Nearly everybody who goes on holiday nowadays takes a camera, in the pleasurable expectation of obtaining a graphic record of the place he goes to, the people he meets there and the things they all do. Modern cameras are extremely easy to use; and yet the holiday snapshot album is only too often, for all but its possessor, a weariness of the flesh. "That's that lovely French girl who had a cottage there - look, you can just see her behind the newspaper". "This is the view from my window - the mountains are over here, but they don't come out very well in this print". "Here's the quaint little church - pity I couldn't get the spire in!" We all experience that sort of thing, and the holiday snapshot whose merits are not purely intrinsic is rare. Mr. Edgar Ward is himself one of the most distinguished of landscape photographers, and in this talk he will give some advice on how to take holiday pictures that will be something better than mere souvenirs. Next week he will turn his attention to the motorist who wants to obtain a worthy record of the country that he passes through, and in the remaining two talks of his series he will deal with 'Development and Printing' and 'Question Times'.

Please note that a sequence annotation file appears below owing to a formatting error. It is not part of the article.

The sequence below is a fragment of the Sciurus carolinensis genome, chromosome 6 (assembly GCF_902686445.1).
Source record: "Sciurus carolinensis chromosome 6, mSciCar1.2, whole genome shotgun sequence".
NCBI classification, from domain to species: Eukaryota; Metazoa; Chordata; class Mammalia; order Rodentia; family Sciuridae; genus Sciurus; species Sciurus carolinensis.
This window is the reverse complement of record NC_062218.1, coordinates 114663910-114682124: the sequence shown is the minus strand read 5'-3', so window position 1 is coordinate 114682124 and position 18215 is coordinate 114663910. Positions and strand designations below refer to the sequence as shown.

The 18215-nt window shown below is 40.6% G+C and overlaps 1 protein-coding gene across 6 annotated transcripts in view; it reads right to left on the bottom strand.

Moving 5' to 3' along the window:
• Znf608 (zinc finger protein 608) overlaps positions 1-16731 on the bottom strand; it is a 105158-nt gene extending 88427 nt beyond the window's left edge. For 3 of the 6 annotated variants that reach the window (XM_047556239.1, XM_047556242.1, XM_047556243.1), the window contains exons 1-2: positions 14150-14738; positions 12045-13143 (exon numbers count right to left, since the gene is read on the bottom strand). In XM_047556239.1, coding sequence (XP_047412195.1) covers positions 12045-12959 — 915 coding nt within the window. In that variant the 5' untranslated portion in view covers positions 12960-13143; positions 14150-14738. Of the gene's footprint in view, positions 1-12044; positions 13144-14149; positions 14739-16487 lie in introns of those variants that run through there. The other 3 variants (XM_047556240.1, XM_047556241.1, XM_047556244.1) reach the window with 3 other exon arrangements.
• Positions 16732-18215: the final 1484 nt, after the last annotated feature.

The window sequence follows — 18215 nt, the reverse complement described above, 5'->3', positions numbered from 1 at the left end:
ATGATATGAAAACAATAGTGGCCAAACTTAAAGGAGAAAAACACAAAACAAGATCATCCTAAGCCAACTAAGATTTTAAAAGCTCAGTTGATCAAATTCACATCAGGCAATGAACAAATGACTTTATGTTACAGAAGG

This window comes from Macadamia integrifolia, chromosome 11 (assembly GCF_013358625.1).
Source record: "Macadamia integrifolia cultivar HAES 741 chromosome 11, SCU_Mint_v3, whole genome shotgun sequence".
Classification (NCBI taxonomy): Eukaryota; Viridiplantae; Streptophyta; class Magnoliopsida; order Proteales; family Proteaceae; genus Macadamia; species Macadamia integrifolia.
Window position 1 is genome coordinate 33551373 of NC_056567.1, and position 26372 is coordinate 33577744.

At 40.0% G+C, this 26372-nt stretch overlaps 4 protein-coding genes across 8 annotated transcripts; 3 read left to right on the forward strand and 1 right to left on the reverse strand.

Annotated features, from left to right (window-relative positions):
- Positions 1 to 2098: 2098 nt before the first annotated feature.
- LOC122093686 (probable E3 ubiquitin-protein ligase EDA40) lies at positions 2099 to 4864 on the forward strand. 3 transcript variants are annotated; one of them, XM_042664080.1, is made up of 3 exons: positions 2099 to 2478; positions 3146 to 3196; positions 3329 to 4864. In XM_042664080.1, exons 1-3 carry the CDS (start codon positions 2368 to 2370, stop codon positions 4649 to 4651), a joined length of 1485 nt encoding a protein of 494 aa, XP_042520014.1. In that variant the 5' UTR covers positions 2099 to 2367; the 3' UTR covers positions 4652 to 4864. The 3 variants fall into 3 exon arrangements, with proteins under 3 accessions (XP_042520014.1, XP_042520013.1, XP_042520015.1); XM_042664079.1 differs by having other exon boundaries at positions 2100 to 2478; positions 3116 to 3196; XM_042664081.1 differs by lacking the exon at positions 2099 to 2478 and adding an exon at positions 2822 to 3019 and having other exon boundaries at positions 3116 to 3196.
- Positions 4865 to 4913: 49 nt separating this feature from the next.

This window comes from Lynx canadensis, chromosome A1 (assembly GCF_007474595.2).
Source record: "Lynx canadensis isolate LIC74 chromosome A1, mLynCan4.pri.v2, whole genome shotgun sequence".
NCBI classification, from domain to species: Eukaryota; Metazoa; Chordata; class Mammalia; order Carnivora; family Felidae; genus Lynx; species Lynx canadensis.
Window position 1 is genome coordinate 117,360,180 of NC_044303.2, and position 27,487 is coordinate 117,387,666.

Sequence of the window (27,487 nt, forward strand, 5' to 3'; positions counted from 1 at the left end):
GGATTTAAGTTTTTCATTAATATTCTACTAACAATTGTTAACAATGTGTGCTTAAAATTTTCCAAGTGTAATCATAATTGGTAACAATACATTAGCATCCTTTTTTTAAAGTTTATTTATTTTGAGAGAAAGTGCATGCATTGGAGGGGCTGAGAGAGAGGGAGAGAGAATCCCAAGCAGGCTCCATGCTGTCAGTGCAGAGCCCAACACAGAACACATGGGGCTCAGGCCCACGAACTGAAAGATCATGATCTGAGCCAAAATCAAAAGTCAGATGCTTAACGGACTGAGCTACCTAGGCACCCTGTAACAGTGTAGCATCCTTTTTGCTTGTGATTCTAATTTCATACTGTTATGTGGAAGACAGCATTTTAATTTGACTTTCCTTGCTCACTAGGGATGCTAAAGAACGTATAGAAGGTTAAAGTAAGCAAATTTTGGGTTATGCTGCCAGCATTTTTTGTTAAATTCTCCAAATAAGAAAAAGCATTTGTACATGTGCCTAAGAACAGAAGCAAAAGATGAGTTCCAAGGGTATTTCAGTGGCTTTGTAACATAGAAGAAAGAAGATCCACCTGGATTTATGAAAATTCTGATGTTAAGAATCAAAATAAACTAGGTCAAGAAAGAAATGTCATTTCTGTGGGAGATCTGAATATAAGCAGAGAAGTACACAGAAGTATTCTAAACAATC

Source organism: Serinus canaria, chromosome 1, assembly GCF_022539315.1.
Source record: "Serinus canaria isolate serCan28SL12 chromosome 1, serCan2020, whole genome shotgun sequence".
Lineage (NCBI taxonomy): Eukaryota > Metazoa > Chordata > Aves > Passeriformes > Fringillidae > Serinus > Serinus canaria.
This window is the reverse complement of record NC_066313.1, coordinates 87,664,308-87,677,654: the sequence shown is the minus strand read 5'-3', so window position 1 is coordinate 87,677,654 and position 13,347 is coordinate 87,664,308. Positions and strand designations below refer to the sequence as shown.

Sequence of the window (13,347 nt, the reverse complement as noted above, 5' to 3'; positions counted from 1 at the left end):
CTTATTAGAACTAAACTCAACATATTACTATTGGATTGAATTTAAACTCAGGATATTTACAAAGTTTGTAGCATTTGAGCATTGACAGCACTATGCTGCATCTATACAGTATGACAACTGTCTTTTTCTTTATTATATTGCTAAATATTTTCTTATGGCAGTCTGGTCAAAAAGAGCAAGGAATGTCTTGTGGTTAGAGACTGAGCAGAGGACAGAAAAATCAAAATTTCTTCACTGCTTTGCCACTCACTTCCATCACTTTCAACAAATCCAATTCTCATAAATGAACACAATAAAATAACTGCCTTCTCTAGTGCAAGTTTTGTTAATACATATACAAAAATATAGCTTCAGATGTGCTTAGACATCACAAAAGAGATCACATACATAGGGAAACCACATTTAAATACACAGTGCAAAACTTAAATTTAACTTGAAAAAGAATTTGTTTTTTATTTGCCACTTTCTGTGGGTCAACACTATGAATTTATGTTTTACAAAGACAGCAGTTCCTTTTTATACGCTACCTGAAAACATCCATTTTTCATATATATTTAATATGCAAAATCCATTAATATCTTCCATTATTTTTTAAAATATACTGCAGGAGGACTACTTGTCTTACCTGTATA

In his talk last Wednesday Mr.
Williamson dealt with ' Childhood.' This evening he passes to the next stage-falling in love. One does not need to be exceptionally widely read to recall dozens of notable passages in literature describing that phenomenon which, like the sunrise, is always happening and is always new. The instant surrender of David Copperfield at the first shake of Dora's curls ; the no less complete conquest of the Chevalier des Trieux when first he saw Manon Lesr-aut in the courtyard of the inn at Amiens : the famous meetings-of Dante and Beatrice, of Ferdinand and Miranda-half the passages that are remembered through the centuries describe the same curious psychological catastrophe that, in all its variety, is simply labelled' falling in love.' And the torturing, unhappy passion of Jude the Obscure, of Bradley Headstone , or of Romola, sticks with a persistent discomfort in the reader's mind.
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